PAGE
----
To additionally counterbalance the above-mentioned barriers, the on-demand, SaaS model has definite advantages. Some of the most commonly mentioned benefits are outlined below.
- Rapid deployment
- Global Web access
- Low cost of ownership
- Lower IT support costs
- Single source release management
- Continuous feature functionality improvements
- Consistent and centralized training and support services
- Pay-as-you-go cost models
Regardless of the size of an on-demand customer, speed of implementation is a salient factor in reducing the over all cost of deployment. While SAP's boast of its on-demand services that you can "sign up in the morning, and you are up and running in the afternoon" is a stretch, there is no denying that an individual user can become productive much more quickly than with traditional in-house models. This is the prime explanation of why CRM has been the on-demand pathfinder. This argument holds true for PLM users as well, despite the fact that an orchestrated business process approach is much more important in the world of global product development.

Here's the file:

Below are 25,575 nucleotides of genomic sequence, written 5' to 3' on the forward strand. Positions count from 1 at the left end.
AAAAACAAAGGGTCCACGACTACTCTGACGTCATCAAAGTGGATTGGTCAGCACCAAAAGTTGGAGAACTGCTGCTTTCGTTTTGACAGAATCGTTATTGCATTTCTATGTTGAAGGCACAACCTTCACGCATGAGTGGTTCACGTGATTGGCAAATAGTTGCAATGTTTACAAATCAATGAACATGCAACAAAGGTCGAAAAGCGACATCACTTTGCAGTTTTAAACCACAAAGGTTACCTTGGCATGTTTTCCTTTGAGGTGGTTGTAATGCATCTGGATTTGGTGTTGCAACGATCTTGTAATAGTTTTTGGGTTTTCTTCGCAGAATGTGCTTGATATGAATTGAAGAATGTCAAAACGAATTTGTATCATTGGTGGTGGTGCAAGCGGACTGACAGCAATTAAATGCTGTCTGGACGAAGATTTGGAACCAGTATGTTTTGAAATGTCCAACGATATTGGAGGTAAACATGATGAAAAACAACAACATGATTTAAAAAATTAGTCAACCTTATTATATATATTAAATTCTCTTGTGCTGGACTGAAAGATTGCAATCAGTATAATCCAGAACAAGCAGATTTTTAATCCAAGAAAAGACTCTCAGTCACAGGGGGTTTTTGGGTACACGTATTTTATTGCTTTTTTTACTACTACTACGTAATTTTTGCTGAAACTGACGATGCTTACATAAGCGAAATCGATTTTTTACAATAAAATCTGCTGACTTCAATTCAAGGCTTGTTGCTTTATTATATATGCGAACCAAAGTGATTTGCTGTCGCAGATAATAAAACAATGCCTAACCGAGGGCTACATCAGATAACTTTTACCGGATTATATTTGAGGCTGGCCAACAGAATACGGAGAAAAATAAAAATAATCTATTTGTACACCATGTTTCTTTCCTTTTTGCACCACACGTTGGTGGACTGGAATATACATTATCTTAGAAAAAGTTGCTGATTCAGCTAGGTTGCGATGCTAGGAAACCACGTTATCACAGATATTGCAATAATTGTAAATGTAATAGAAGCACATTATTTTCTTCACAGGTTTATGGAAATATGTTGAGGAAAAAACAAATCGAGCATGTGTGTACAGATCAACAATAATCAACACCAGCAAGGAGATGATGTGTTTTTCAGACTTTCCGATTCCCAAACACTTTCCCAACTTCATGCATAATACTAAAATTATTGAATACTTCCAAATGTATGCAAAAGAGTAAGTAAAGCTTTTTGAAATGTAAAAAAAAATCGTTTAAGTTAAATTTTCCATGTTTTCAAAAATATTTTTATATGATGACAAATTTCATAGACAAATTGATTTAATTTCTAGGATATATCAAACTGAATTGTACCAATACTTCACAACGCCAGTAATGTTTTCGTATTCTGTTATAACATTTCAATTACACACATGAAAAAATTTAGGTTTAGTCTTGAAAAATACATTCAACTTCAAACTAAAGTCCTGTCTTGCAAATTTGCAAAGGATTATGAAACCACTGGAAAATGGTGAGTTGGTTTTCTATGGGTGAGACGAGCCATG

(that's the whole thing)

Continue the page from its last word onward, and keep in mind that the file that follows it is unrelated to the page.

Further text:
PLM Vendors with On-demand Capabilities
There are currently only a few software vendors offering a PLM suite in an on-demand deployment or hosted model. It should be noted that there are subtle distinctions between on-demand applications and application service provision (ASP), which is software as a service with application utility. Thus, each vendor's service offering needs to be examined regarding these subtleties. Regardless, Arena Solutions is the most recognized solution provider to meet this on-demand profile, and its success to date is worthy of mention.
Arena Solutions really looks at the software market differently than most of its competitors, seeing PLM as a set of services, not a collection of software. It thrives on the community approach to SaaS, and has made a commitment to its client base to perform quarterly release updates. This commitment is a tough act to follow for traditional client/server deployed software applications of any type.